From the previous chapter, we know that the temple police are hot on his trail. After all, Jesus has pretty much been a nusence all along, but when He raised Lazarus from the dead, lots more people started following after Him; and now with Passover less than a week away,something has to be done with this upstart, rabble-rousing, miracle-worker King of the Jews. So I think Jesus knows His days are numbered, but he wants to be with his friends.
We realize Mary of Bethany is totally attentive to Jesus in this time of crisis. Mary comes to the center of the room with a clay jar in her hands. She kneels at Jesus’ feet, breaks open the jar and the fragrance totally envelopes the house. And then she does four things, which an honorable woman would not do in public: 1,) loosens her hair in a room full of men; 2.) pours perfume; 3.) rubs Jesus’ feet; 3.) wipes the perfumes off with her hair.
From our 2000 year vantage point, we too often easily incorporate this story into our nicely sedated understanding of faith. Let’s not do that today. The fact is: what Mary did was bizarre, over-the-top conduct. This is excessive and foolish, as Judas is quick to remind the people in the room. But truth be told, this narrative is classic Mary of Bethany with Jesus: offering the very best she has, shutting out others in the room, concentrating fully, and offering healing to one whose body will soon be bruised and cast aside.
Commentators all remind us that this entire story points to Jesus’ death. Everyone in the room knew that the only person who got their feet anointed was a dead person. So, yes, Mary used this precious ointment that could have fed a poor family for a year—a foolish action to those who were watching. But, if in John’s Gospel, everything we see has a deeper meaning, then we can’t get stuck at the very place where Judas gets stuck. If in this text, Mary’s anointing points us toward Jesus’ death, then this story is, in fact, a story about the excessiveness of God’s mercy and the extravagance of God’s love made real in His dying.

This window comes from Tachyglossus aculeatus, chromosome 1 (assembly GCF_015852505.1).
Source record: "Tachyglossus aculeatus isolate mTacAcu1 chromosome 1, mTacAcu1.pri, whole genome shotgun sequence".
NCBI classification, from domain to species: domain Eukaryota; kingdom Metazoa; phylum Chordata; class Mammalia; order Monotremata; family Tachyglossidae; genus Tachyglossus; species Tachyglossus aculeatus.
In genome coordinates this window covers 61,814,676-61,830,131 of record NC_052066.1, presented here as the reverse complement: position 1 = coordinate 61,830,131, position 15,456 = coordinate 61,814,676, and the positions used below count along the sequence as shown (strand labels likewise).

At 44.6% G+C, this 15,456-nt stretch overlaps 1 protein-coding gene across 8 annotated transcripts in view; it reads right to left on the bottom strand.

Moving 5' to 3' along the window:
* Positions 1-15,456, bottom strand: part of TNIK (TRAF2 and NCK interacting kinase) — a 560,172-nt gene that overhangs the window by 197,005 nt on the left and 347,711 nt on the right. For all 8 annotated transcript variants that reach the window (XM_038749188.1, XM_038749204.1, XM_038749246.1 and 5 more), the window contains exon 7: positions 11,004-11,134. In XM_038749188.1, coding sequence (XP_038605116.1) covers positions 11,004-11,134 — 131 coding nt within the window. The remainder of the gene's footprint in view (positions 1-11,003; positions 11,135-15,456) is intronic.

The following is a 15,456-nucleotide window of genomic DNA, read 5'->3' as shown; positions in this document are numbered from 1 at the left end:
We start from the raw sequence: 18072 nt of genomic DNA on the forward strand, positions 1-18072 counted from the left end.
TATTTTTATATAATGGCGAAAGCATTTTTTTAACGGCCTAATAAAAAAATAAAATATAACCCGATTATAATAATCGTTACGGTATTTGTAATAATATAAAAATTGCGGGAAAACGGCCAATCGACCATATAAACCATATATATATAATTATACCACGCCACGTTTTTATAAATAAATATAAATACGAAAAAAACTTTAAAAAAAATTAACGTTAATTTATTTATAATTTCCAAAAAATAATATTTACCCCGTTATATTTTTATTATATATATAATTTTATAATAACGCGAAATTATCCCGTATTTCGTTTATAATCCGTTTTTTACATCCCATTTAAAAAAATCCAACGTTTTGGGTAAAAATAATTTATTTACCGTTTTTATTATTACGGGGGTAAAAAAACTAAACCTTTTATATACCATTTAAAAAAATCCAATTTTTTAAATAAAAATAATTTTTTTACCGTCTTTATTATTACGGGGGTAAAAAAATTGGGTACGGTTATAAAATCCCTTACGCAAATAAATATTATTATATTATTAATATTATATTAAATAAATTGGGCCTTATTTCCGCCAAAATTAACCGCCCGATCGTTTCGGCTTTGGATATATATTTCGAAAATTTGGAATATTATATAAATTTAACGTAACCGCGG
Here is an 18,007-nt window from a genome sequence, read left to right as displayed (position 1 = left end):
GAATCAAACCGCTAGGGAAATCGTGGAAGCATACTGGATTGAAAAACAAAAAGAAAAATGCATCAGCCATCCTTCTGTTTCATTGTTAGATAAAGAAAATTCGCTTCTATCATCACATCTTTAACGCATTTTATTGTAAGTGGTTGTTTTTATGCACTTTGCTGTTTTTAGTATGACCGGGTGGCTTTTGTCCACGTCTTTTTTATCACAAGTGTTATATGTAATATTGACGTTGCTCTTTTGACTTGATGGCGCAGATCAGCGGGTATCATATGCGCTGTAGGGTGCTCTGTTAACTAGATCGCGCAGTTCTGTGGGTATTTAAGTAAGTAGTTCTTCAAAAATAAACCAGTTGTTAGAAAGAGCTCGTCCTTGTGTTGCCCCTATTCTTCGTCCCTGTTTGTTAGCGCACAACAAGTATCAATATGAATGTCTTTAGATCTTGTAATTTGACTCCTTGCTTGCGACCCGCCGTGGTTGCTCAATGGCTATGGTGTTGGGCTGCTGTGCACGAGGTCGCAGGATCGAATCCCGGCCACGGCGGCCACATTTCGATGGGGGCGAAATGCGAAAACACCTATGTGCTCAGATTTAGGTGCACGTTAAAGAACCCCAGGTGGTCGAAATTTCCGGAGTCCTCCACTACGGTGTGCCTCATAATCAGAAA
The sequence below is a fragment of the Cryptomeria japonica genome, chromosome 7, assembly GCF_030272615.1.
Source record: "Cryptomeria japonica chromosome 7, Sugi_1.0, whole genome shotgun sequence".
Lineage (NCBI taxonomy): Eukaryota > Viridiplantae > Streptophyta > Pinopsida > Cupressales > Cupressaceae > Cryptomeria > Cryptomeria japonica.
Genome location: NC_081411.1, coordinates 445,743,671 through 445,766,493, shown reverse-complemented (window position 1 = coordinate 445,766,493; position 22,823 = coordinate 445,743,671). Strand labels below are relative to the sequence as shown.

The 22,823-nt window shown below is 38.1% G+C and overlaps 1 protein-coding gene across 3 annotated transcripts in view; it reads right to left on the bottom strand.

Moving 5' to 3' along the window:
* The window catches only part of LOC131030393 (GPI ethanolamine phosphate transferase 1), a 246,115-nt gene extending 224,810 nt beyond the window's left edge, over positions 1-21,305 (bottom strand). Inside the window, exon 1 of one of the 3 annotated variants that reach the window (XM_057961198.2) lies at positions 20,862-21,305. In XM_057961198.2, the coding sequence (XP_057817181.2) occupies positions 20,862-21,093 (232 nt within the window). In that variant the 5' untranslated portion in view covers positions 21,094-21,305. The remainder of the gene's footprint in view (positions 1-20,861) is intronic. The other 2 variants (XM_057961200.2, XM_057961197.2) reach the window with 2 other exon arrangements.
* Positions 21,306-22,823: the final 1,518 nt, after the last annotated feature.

If Lent, and Holy Week, Good Friday and Easter Sunday are to inspire us to want to learn how to love more deeply, then this is the challenge we hear today: how to love intimately and how to love together; how to truly allow love to be our motivator, not just when we are with like-minded friends, but just as importantly, when we see someone do something we consider foolish.
Love is the superstar virtue of virtues, but it is also the most watered down. Too often for us, love loses its audacity to cross the boundaries and lines we create.
The great love story that today’s Gospel points us toward these next two weeks challenges our every interaction and our every encounter with each other, and in the very midst of our brokenness, showing us how to create room for redemption.
The love we witness in Jesus’ death is the call never to abuse the divine spark found in every fellow human being. Today let us allow this Gospel story to remind us, encourage us, and prepare us for the abundant possibility of God’s love to reshape the very core our being, most especially in the midst of the challenges of our highly-charged culture and at the very same time, the reality of our fragile, fractured and gifted lives. This is salvation! This is God’s love working in our lives. Amen.